PCB Layout Check Design Rules: What’s The Difference Between DRCs & MRCs?
There are a few things that I absolutely want answers to before my time on earth is done. First of all, why is it that my dog sheds more in December than he does in June? Doesn’t he need all that fur for the winter? Second, why is it that people who are great drivers on the road aren’t able to push their shopping cart intelligently through the supermarket? It seems like they go out of their way to head in the opposite direction as everyone else, or stop completely in the middle of the aisle causing a major traffic jam between the produce and dairy areas.
I know that I am more than likely never going to get answers to those questions, but there are some questions out there that we can work with. For instance, what is the difference between DRCs and MRCs in the world of PCB design? DRCs are “Design Rule Checks”, while MRCs are “Manufacturing Rule Checks” and yes, there is a difference between the two. Unless you try to consciously place your shopping cart directly in the middle of any aisle you’re in, you’re going to want to know the difference and how to work with both to optimize your design.
PCB Layout Check Design Rules
As annoying as rules can be at times, we all know that life would be pretty dangerous without them. People would drive too fast, houses would crumble because they were built without a proper foundation, and the neighbor’s pet alligator would terrify our kids. Designing a printed circuit board without rules is also an accident waiting to happen. To help protect us, DRCs are built into our CAD systems to ensure that we stay within the acceptable boundaries of our design.
Today’s layout tools continue to add more and more of these rules to their checking routines. Usually, all of these rules are offered in one design rule menu and are broken up into separate categories for the convenience of the designer. Using all of the design rule checks that are available in your PCB layout tools is the best way to ensure that you have created an error-free design. A PCB design that is laid out without design rules is an accident waiting to happen. Don’t allow yourself to be part of that accident. Use those DRCs and MRCs in the way they were intended to be used.
You Need Rules, but How Do You Distinguish DRCs from MRCs
DRCs are usually considered to be violations on the PCB that will affect its electrical functions as opposed to how the board is manufactured. Trace widths, the number of spokes in a thermal relief pad, and other electrical constraints can cause the board to not work as it should if they are an incorrect size. These objects are among those DRC items that usually don’t have any effect the manufacturing of the board. On the other hand, there are other DRC items such as object clearances between electrical conductors (traces, component pads, and area fills), that affect both the electrical functions and the manufacturing of the board. Traditionally these have been considered as DRCs.
DRCs should be run online while the designer is laying out the PCB. This will prevent parts from being placed too close to each other, and traces from shorting out to each other. At any time during the design, a batch DRC pass can be run as well. This will catch any DRC errors that were ignored during design, or if the online DRC was not used. This makes the DRC as if a food market had designated arrows and roads for directing cart traffic, and had observable rules and notifications for intersections. Can you imagine? Red light before the bakery!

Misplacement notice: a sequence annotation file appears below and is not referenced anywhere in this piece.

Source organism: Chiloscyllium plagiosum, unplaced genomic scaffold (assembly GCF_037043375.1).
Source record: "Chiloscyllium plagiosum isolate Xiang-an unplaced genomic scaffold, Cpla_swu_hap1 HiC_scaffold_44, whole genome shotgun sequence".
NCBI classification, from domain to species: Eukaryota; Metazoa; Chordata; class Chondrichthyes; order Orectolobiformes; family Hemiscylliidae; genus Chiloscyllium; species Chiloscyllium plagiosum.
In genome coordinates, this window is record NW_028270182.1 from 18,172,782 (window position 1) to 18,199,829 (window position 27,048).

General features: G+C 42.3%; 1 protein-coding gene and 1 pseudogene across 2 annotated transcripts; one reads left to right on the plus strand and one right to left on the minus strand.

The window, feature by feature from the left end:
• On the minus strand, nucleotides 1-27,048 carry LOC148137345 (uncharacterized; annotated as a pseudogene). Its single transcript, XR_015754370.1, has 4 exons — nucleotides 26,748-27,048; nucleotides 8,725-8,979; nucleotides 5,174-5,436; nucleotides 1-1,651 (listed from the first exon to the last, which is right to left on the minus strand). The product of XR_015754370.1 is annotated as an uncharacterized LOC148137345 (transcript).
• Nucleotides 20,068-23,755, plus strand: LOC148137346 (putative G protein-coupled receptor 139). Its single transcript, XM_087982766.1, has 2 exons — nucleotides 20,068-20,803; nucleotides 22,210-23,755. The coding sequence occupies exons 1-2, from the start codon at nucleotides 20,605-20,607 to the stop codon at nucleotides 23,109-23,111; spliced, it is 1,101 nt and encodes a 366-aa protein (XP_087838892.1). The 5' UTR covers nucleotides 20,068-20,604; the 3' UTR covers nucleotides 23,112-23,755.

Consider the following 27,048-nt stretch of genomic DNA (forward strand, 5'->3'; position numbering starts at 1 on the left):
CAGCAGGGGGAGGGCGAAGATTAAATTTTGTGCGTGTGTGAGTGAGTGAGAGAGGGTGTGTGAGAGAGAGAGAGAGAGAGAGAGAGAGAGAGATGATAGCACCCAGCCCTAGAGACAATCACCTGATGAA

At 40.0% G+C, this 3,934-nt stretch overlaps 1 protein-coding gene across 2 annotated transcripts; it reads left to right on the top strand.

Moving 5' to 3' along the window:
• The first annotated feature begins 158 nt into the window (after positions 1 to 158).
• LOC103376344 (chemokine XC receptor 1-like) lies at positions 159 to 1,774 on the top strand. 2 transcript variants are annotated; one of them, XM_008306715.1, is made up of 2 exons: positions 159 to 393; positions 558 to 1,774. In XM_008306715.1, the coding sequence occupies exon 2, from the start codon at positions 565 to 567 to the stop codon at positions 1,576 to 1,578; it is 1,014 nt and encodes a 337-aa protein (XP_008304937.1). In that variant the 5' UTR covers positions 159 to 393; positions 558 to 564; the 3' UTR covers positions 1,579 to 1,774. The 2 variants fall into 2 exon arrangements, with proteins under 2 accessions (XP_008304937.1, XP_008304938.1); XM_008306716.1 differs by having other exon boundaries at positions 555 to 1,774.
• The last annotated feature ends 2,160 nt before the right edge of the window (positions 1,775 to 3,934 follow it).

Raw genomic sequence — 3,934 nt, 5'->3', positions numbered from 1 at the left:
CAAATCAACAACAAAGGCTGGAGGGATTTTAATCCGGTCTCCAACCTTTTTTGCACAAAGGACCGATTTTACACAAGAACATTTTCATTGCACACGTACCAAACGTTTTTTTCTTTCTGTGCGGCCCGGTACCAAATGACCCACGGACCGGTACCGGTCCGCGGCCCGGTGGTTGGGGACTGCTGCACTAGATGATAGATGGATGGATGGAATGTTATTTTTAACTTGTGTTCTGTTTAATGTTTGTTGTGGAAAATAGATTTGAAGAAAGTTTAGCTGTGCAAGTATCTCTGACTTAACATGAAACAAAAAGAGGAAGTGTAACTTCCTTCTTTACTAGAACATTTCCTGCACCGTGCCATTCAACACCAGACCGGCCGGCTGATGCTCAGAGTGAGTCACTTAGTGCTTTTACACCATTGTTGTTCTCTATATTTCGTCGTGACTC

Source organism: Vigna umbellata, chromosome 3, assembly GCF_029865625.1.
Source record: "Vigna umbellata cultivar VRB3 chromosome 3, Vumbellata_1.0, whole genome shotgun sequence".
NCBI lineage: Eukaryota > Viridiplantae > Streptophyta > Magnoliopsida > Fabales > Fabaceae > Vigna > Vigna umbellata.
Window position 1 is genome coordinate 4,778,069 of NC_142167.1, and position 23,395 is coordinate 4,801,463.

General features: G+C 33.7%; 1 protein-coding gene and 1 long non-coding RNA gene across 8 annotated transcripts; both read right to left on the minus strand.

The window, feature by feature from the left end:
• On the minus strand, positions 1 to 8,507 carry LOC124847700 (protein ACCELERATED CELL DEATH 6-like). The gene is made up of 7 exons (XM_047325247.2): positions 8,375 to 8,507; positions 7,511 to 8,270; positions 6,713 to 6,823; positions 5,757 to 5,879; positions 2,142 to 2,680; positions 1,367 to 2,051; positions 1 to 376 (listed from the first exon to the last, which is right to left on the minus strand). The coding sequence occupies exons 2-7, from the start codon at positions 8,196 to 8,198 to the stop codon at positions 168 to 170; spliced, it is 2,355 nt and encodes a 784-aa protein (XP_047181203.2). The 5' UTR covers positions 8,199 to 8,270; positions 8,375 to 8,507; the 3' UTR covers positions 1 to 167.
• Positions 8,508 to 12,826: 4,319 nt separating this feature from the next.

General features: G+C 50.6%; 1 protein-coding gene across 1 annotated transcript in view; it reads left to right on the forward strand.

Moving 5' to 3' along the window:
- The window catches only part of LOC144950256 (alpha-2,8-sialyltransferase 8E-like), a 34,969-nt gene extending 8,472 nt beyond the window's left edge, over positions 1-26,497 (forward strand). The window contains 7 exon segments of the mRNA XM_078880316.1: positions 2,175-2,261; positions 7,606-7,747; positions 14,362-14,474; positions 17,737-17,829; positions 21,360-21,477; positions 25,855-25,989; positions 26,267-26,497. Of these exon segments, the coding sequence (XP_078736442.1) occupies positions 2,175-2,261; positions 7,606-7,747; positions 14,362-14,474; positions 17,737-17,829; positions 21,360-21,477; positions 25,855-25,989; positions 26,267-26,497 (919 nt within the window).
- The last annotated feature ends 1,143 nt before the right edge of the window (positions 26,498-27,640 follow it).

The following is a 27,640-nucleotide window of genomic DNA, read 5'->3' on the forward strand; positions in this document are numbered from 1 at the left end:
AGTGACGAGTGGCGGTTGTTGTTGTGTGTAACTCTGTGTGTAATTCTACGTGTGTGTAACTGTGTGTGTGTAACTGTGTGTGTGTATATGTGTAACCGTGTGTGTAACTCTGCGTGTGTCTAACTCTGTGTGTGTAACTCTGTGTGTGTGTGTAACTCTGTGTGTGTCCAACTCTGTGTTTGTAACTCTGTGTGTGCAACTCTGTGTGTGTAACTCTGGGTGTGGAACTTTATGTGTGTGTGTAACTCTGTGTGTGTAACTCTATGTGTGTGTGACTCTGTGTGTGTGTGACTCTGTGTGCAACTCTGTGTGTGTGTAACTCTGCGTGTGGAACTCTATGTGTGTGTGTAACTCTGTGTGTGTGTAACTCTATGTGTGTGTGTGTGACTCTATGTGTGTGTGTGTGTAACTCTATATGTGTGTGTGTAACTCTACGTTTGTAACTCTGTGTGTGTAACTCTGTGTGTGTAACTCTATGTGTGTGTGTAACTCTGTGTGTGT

Critical PCB Design Adjustments with MRCs
Traffic rules for shopping the aisles is one thing, but we all know the real time waster when you go shopping is spending forever waiting in the four checkout lines available out of the 20 checkout lines possible. If checkout had common rules and violations, that might be like an MRC. It used to be that MRCs lived only in the realm of the manufacturers. When I first started designing printed circuit boards, traditional DRCs were the only checks that our layout tools could run. We would then turn the design over to the manufacturer and they would run MRCs with their own specialized tools.
It was very frustrating to have a design rejected and returned because of problems that we couldn’t check for with our layout tools. Items such as silkscreen to silkscreen clearances, or detecting solder mask slivers were not checks that early layout tools could perform. Fortunately the MRCs that used to be available in specialized tools only are now being included as part of the entire DRC package in today’s layout tools. PCB designers are able to catch MRC errors along with their DRC errors and correct them at the same time. Unfortunately, we are still working on having common rules for speeding up checkout, and I am very far out from finding out my dog’s shedding schedule.
I said at the beginning that there was a difference between DRCs and MRCs, and traditionally that is true. The fact is though that both sets of rules are needed together to create an electrically correct PCB that will go through manufacturing smoothly and without errors. Rules for items such as signal integrity and high speed are required as design technology continues to grow.
The jury’s still out on why my dog sheds more, but I can definitely imagine a world where going shopping doesn’t take me two hours. PCB design software, like Altium Designer, has a full suite of the DRCs and MRCs that we have been talking about already built into it. These checks will help you to deliver a clean design to your manufacturer the first time.
Would you like to find out more about how Altium can help your next PCB design with its advanced DRCs? Talk to an expert at Altium.